A positive company culture is crucial to success

By Daniel Abramson, HRSource

Company culture is critically important in the workplace. A positive culture at work can help attract, recruit and retain top talent, improve team performance and ultimately help businesses succeed in the market.

Whether you like it or not, company culture matters, and is not just another trendy buzzword. It really matters because it can have a significant impact on your business. 

Just the Facts

Strong corporate culture attracts top talent. According to the results of a 2020 Glassdoor survey, more than 75% of job seekers consider a company’s culture before applying for a job, and 56% of respondents said culture is even more important to them than salary. (Glassdoor is a platform where current and former employees anonymously review their company’s salary range and management style.  Go to Glassdoor.com and type in your business to see what your employees are saying!)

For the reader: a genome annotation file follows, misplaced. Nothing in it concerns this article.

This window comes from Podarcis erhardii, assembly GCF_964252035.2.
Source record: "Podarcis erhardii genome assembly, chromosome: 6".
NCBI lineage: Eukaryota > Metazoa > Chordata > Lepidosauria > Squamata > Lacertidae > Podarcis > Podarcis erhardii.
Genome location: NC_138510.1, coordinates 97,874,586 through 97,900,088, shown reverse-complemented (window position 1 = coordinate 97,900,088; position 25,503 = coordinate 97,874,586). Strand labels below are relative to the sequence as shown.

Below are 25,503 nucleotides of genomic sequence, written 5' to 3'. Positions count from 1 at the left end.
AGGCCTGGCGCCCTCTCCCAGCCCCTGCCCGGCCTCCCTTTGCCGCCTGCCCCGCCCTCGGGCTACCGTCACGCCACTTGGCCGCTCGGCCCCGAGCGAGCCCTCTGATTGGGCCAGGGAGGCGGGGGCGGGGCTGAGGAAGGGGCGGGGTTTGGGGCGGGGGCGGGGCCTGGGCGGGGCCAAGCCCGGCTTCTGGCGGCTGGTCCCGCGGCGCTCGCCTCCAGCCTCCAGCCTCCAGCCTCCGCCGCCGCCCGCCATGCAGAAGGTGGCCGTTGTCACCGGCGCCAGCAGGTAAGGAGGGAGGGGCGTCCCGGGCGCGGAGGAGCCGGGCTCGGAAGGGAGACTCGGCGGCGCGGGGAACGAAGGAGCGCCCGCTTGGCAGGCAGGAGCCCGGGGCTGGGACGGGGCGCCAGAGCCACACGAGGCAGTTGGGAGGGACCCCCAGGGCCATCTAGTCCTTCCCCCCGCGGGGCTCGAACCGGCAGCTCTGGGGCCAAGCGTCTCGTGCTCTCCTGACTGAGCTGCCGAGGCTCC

Let’s dig a bit deeper into how company culture ties into employee performance and work tenure.

A strong and healthy company culture is one of the fundamentals of a successful business. Every business has a culture or personality, whether it was intentionally designed or shaped accidentally. The organization’s mission and values, leadership styles, expectations for employee behavior, decision-making processes, physical workspace and, most important, people all combine to create a unique environment. 


Company culture might be defined as your organization’s “vibe,” or how employees perceive the work environment, the way they interact, as well as your leadership style  (collaborative vs. hierarchal).  

Company culture refers to the shared values, attitudes and behaviors that characterize an organization and guide its practices. It’s the environment in which employees work and interact. It’s the vibe and DNA of the company!

Get Cultured

Why is culture so important?

  • It can foster a positive and productive work environment
  • It helps attract and retain top talent (A-players)
  • It helps ensure alignment between employees’ actions and the company’s goals.
  • Culture drives employee satisfaction, engagement and retention
  • Happy people foster a solid customer experience and can create new business through referrals and recommendations
  • Happy employees will recommend friends to work at the company.  (Good people know other good people!)